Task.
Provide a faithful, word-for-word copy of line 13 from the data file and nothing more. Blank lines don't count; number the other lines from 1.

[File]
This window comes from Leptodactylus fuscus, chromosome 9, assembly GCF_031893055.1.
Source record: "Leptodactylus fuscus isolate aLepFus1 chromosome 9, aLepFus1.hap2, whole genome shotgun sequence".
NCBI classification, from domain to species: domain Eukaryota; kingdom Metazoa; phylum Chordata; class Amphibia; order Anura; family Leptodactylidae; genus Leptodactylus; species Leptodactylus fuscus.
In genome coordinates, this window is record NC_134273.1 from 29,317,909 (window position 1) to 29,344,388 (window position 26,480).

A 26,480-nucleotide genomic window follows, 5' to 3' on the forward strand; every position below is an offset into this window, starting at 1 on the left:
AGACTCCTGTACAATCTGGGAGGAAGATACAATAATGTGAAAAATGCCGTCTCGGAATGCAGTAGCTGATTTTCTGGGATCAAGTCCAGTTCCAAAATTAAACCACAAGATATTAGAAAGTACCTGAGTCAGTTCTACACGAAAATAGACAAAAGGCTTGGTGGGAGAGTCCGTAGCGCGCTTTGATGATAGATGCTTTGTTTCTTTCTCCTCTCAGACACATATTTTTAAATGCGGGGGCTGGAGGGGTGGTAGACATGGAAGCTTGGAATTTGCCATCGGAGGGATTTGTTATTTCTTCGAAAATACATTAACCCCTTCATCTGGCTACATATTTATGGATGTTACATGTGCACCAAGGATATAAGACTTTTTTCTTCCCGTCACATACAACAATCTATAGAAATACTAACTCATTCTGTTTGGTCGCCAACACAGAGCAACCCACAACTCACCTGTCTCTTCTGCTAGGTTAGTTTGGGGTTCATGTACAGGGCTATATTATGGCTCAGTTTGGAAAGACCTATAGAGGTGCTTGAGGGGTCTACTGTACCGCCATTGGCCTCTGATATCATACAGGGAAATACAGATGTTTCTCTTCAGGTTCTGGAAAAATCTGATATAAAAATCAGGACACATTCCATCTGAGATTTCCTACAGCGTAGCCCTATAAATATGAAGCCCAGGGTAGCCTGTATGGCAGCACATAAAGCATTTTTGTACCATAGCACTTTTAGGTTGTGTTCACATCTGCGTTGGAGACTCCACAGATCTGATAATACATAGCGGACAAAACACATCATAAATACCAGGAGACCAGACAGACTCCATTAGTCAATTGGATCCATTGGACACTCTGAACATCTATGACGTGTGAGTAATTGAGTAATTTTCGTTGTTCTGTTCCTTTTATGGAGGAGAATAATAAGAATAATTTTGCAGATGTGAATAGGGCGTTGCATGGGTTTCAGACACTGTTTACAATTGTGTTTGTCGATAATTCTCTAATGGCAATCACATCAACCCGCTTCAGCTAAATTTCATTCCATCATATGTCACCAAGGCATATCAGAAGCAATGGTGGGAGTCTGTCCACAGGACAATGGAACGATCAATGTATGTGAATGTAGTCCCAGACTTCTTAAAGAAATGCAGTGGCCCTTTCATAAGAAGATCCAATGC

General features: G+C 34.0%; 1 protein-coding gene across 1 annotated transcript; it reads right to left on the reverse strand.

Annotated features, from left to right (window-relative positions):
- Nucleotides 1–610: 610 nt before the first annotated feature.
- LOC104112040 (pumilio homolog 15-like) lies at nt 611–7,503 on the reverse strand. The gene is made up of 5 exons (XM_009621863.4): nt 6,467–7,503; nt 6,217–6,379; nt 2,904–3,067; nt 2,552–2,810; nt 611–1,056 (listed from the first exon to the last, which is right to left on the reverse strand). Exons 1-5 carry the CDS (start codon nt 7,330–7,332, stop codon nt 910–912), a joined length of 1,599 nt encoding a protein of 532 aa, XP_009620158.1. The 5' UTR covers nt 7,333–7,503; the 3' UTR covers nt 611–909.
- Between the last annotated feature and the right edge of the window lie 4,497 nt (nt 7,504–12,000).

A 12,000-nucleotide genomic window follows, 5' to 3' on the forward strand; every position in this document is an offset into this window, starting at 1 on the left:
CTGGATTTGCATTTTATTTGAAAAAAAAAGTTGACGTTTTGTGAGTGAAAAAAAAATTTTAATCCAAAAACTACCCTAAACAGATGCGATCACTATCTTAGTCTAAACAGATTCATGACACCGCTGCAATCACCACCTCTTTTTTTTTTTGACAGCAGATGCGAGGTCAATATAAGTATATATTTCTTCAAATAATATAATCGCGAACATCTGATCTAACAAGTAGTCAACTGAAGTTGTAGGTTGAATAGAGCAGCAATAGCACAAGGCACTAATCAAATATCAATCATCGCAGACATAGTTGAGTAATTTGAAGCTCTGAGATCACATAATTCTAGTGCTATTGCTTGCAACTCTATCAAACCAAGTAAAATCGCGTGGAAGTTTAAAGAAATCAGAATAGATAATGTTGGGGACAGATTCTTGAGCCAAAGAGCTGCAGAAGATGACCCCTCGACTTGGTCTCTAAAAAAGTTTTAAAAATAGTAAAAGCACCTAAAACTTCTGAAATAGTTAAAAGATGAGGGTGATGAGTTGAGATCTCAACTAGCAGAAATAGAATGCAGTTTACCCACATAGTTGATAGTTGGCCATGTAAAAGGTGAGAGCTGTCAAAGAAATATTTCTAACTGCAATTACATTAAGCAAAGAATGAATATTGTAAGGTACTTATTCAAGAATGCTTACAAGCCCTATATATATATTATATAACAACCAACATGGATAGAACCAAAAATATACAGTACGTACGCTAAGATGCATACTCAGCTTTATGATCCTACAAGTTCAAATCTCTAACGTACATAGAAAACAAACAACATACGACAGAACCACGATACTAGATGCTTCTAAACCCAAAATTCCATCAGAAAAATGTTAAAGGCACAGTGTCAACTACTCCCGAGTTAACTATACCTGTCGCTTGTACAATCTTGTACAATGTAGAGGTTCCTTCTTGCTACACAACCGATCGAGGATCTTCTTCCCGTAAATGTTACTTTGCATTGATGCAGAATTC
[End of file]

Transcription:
CTGGATTTGCATTTTATTTGAAAAAAAAAGTTGACGTTTTGTGAGTGAAAAAAAAATTTTAATCCAAAAACTACCCTAAACAGATGCGATCACTATCTTAGTCTAAACAGATTCATGACACCGCTGCAATCACCACCTCTTTTTTTTTTTGACAGCAGATGCGAGGTCAATATAAGTATATATTTCTTCAAATAATATAATCGCGAACATCTGATCTAACAAGTAGTCAACTGAAGTTGTAGGTTGAATAGAGCAGCAATAGCACAAGGCACTAATCAAATATCAATCATCGCAGACATAGTTGAGTAATTTGAAGCTCTGAGATCACATAATTCTAGTGCTATTGCTTGCAACTCTATCAAACCAAGTAAAATCGCGTGGAAGTTTAAAGAAATCAGAATAGATAATGTTGGGGACAGATTCTTGAGCCAAAGAGCTGCAGAAGATGACCCCTCGACTTGGTCTCTAAAAAAGTTTTAAAAATAGTAAAAGCACCTAAAACTTCTGAAATAGTTAAAAGATGAGGGTGATGAGTTGAGATCTCAACTAGCAGAAATAGAATGCAGTTTACCCACATAGTTGATAGTTGGCCATGTAAAAGGTGAGAGCTGTCAAAGAAATATTTCTAACTGCAATTACATTAAGCAAAGAATGAATATTGTAAGGTACTTATTCAAGAATGCTTACAAGCCCTATATATATATTATATAACAACCAACATGGATAGAACCAAAAATATACAGTACGTACGCTAAGATGCATACTCAGCTTTATGATCCTACAAGTTCAAATCTCTAACGTACATAGAAAACAAACAACATACGACAGAACCACGATACTAGATGCTTCTAAACCCAAAATTCCATCAGAAAAATGTTAAAGGCACAGTGTCAACTACTCCCGAGTTAACTATACCTGTCGCTTGTACAATCTTGTACAATGTAGAGGTTCCTTCTTGCTACACAACCGATCGAGGATCTTCTTCCCGTAAATGTTACTTTGCATTGATGCAGAATTC